Table 2 Pathway integration by Joint-Pathway Analysis of DEGs and metabolites of LD group with controls.
Table 3 Pathway integration by Joint-Pathway Analysis of DEGs and metabolites of HD group with controls.

The transcript-metabolite interaction in HD group consists of 114 nodes connected by 81 edges, with a clustering coefficient of 0.889. Whereas no significant interaction was observed in the case of LD group. Here, interactions mean associations between gene-gene, metabolite-gene, and metabolite-metabolite and are clearly shown using Cytoscape (Fig. 3C). Associations do not always imply that there is a physical binding present, but they might also contribute to a shared biological function. Network edge represents confidence that indicates the strength of data support. In other words, associations can be based on reactions from pathway databases, literature associations, similar structures or similar activities13. It is apparent that arginine and lysine have shown the maximum number of associations (n = 6) with other metabolites. Among various dysregulated genes present in the Cytoscape network, 3-oxoacid CoA transferase 2 A (Oxct2a) (upregulated), 3-hydroxy-3-methylglutaryl-Coenzyme A synthase 2 (Hmgcs2) (upregulated), and isopentenyl-diphosphate delta isomerase (Idi1) (downregulated) displayed high fold change (>10) and were present in the same cluster. Along with them, nitric oxide synthase 2 (Nos2) was also upregulated 17 times and exhibited an association with arginine and histidine. Altogether, from the above elucidation, it is evident that the integration analysis was successful in identifying differential pathway networks and their linked metabolites and DEGs associated with radiation-induced injury.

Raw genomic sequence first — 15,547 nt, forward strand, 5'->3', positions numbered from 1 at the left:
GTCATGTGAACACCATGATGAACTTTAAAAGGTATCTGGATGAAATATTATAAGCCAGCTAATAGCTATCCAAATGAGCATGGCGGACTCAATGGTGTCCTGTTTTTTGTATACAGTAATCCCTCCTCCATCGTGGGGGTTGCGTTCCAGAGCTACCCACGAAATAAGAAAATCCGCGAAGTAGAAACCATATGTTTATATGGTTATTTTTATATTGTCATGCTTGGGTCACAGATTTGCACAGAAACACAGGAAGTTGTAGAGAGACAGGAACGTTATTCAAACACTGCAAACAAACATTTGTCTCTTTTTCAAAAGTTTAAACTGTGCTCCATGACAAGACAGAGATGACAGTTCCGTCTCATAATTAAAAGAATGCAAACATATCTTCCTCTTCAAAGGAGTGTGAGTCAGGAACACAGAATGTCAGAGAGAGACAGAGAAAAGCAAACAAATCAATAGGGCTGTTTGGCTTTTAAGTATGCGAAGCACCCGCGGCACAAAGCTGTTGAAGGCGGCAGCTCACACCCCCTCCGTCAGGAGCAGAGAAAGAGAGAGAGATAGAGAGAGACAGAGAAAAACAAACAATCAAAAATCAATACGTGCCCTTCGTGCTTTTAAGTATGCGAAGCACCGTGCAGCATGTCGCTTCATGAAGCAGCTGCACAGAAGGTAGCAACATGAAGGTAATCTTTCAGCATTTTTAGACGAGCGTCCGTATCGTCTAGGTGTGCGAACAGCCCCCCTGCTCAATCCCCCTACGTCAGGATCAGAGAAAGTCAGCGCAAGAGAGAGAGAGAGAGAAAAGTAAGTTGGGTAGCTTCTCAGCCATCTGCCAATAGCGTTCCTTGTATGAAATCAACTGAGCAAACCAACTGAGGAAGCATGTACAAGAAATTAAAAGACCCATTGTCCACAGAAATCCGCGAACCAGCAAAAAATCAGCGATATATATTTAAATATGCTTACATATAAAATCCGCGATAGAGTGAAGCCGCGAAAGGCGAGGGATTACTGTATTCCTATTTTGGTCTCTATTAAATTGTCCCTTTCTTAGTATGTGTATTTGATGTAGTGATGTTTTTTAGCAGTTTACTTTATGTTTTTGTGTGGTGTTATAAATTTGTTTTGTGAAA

Lipid pathway analysis

In the present study, lipid pathways based on lipidomic data were analyzed using BioPAN. The network of lipid subclasses and fatty acid (FA) pathways of LD and HD groups is presented in Fig. 4A, B. Pathway analysis revealed the biosynthesis of PC (glycerolipids and glycerophospholipids) as the most active pathway in both the irradiated groups whereas biosynthesis of PE (glycerolipids and glycerophospholipids) was observed as the most suppressed pathway only in HD group (Fig. 4). These findings clearly indicate common as well as distinct pathways following radiation exposure at different doses. On the other hand, the FA pathway was found to be hampered only in HD group with Elovl5, Elovl6 and Fads2 as the observed predicted genes. Fads2 (fatty acid desaturase 2), Elovl5 (ELOVL family member 5, elongation of long-chain fatty acids), and Elovl6 (ELOVL family member 6, elongation of long-chain fatty acids) were also amongst the DEGs identified in HD group (Fig. 4C). It noticeably displays the complementary information obtained from different omics.

Fig. 4: Lipid network generated using BioPAN software.
figure 4

Panels A and B represents active or suppressed lipid pathways in HD and LD groups respectively. Panel C represents the active fatty acid pathway in HD group compared to the control. Green nodes represent active lipids whereas green shaded arrows represent active pathways. (p-value < 0.05 equivalent to Z-score >1.645; represents significantly altered reaction between the control and irradiated group; Green arrow: positive Z-score; purple arrow: negative Z-score).